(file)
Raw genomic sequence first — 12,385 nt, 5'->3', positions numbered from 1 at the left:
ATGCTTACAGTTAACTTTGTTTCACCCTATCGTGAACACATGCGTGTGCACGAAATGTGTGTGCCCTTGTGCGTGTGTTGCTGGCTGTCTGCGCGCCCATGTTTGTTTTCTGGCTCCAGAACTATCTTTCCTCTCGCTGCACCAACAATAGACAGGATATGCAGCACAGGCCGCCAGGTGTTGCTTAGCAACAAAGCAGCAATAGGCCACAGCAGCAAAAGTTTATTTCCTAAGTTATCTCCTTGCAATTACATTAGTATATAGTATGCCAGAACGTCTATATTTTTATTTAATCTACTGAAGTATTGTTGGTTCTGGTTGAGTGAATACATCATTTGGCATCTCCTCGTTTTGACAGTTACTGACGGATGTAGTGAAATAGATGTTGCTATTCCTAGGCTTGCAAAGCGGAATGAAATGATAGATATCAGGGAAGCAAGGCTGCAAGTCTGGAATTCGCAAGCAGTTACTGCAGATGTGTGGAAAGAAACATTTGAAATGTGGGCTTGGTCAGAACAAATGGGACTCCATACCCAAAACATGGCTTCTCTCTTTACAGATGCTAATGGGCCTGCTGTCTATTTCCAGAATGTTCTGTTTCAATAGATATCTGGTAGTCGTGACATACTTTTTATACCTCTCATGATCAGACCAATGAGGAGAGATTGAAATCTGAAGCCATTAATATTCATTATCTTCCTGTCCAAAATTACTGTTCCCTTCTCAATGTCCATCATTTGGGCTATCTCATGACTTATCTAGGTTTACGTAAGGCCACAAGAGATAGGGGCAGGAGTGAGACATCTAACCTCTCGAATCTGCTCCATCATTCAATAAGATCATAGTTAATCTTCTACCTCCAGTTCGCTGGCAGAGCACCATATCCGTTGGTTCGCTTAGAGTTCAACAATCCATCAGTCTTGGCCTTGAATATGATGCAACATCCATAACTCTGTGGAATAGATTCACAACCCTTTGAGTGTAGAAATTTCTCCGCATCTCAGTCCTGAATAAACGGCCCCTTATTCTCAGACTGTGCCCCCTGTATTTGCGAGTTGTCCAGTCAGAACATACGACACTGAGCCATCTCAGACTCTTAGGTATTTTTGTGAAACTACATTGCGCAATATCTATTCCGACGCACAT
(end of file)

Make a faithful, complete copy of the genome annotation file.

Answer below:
Raw genomic sequence first — 12,385 nt, 5'->3', positions numbered from 1 at the left:
ATGCTTACAGTTAACTTTGTTTCACCCTATCGTGAACACATGCGTGTGCACGAAATGTGTGTGCCCTTGTGCGTGTGTTGCTGGCTGTCTGCGCGCCCATGTTTGTTTTCTGGCTCCAGAACTATCTTTCCTCTCGCTGCACCAACAATAGACAGGATATGCAGCACAGGCCGCCAGGTGTTGCTTAGCAACAAAGCAGCAATAGGCCACAGCAGCAAAAGTTTATTTCCTAAGTTATCTCCTTGCAATTACATTAGTATATAGTATGCCAGAACGTCTATATTTTTATTTAATCTACTGAAGTATTGTTGGTTCTGGTTGAGTGAATACATCATTTGGCATCTCCTCGTTTTGACAGTTACTGACGGATGTAGTGAAATAGATGTTGCTATTCCTAGGCTTGCAAAGCGGAATGAAATGATAGATATCAGGGAAGCAAGGCTGCAAGTCTGGAATTCGCAAGCAGTTACTGCAGATGTGTGGAAAGAAACATTTGAAATGTGGGCTTGGTCAGAACAAATGGGACTCCATACCCAAAACATGGCTTCTCTCTTTACAGATGCTAATGGGCCTGCTGTCTATTTCCAGAATGTTCTGTTTCAATAGATATCTGGTAGTCGTGACATACTTTTTATACCTCTCATGATCAGACCAATGAGGAGAGATTGAAATCTGAAGCCATTAATATTCATTATCTTCCTGTCCAAAATTACTGTTCCCTTCTCAATGTCCATCATTTGGGCTATCTCATGACTTATCTAGGTTTACGTAAGGCCACAAGAGATAGGGGCAGGAGTGAGACATCTAACCTCTCGAATCTGCTCCATCATTCAATAAGATCATAGTTAATCTTCTACCTCCAGTTCGCTGGCAGAGCACCATATCCGTTGGTTCGCTTAGAGTTCAACAATCCATCAGTCTTGGCCTTGAATATGATGCAACATCCATAACTCTGTGGAATAGATTCACAACCCTTTGAGTGTAGAAATTTCTCCGCATCTCAGTCCTGAATAAACGGCCCCTTATTCTCAGACTGTGCCCCCTGTATTTGCGAGTTGTCCAGTCAGAACATACGACACTGAGCCATCTCAGACTCTTAGGTATTTTTGTGAAACTACATTGCGCAATATCTATTCCGACGCACAT